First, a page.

Man Exonerated in Murder of Two Chicago Police Officers Arrested for Beating Woman

February 15, 2022
No items found.

Though Chicago’s biased media reliably reported on Jackie Wilson’s journey to freedom, it ignored his recent arrest

A man exonerated after a bizarre and controversial legal saga for his role in the 1982 murder of two Chicago police officers was arrested on February 9 for allegedly beating a woman, according to an arrest report obtained from public courthouse databases.  

According to arrest reports, Jackie Wilson, once sentenced along with his brother Andrew Wilson to life in prison for their role in the murders of Officers William Fahey and Richard O’Brien in Chicago’s Auburn Gresham neighborhood, is accused of beating a woman with a large black flashlight “about her face, body, and stomach,” after the two engaged in consensual sex.

"Victim related that she was hit so hard in her stomach that urine came out," the arrest report stated.

According to the report, the victim was taken to the hospital and treated for her injuries. Wilson was apparently charged with a misdemeanor, not a felony.

After his arrest and interrogation for the murders of the two officers in 1982, Andrew Wilson arrived at the Chicago Police Department’s central lockup badly beaten. Wilson’s wounds would later become the foundation for claims that he was tortured into confessing to the murders of O’Brien and Fahey at the hands of former Chicago police commander Jon Burge. Burge denied beating Wilson. Jackie Wilson and his brother Andrew Wilson were tried and convicted twice for the murder of O’Brien and Fahey. In the years after their arrest, many other convicted killers joined the Wilsons in claiming abuse by Burge and men serving under him. Many were later freed from imprisonment and later settled massive lawsuits with the Chicago.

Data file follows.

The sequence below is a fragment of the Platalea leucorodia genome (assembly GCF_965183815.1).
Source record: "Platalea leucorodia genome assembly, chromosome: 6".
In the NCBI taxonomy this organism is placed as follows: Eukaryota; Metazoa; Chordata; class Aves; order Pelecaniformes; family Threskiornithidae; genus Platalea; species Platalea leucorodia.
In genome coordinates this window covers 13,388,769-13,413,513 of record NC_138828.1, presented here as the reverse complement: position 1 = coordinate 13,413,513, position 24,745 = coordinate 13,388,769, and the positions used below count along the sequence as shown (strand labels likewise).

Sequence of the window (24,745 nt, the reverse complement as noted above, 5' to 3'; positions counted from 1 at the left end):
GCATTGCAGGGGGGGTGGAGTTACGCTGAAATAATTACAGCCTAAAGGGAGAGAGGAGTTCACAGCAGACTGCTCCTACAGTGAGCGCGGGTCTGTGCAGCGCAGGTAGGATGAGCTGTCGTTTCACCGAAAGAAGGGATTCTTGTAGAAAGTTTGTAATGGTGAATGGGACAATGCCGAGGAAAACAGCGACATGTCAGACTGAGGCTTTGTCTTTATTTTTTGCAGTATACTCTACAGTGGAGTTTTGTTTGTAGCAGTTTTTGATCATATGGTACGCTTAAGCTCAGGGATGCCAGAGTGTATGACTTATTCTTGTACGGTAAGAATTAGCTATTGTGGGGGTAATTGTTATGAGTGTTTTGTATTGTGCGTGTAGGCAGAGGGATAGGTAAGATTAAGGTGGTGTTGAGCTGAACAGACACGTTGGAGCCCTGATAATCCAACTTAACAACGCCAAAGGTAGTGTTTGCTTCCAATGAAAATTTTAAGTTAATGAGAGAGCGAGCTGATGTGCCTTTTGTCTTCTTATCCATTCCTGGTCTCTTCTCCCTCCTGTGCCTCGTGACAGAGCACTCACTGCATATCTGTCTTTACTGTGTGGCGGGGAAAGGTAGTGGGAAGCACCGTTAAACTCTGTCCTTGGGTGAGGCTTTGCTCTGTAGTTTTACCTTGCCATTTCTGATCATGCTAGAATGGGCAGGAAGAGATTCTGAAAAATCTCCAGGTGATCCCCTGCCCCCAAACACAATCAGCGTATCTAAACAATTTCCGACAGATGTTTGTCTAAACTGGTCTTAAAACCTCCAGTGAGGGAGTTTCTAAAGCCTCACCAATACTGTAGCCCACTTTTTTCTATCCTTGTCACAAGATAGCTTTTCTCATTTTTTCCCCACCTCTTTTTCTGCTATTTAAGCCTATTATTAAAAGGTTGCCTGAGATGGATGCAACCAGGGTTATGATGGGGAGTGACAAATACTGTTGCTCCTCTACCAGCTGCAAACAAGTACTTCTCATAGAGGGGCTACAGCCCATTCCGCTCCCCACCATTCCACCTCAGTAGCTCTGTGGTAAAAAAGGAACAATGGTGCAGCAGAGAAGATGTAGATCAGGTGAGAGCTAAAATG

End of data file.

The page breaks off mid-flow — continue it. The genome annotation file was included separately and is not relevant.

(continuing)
In a 2015 statement made after serving a four-year sentence for perjury and obstruction of justice charges, Burge condemned the City of Chicago’s payouts to the law firms filing lawsuits against the police in such cases.

"These private attorneys grow rich because the city of Chicago is afraid to defend the lawsuits filed by these human vultures," Burge said.

Jackie Wilson’s hopes of getting out of prison appeared doomed until the Illinois General Assembly created the Illinois Torture Inquiry and Relief Commission, which had the power to overturn convictions and return cases back to the courts. After Wilson’s conviction was tossed, special prosecutors attempted to retry him, but to the shock of police and family members, prosecutors suddenly dropped the charges midway through the trial after badly bungling the presentation of their case. Wilson walked free.

Wilson’s attorneys from the People’s Law Office and Loevy & Loevy subsequently filed a sweeping lawsuit against a mass of defendants, including former Mayor Richard Daley and prosecutors involved in the case.  

Wilson’s odyssey from murderer to exonerated victim was covered extensively by the local media, particularly Chicago Tribune reporter Megan Crepeau, whose coverage often ignored key elements of the case and the foundation of accusations against Burge. Yet, despite this constant coverage of the Wilson case, the entire media establishment in Chicago failed to report the recent arrest of Wilson for allegedly beating a woman.

Chicago Tribune coverage of other wrongful conviction cases is currently under attack in the federal courts.

Related Posts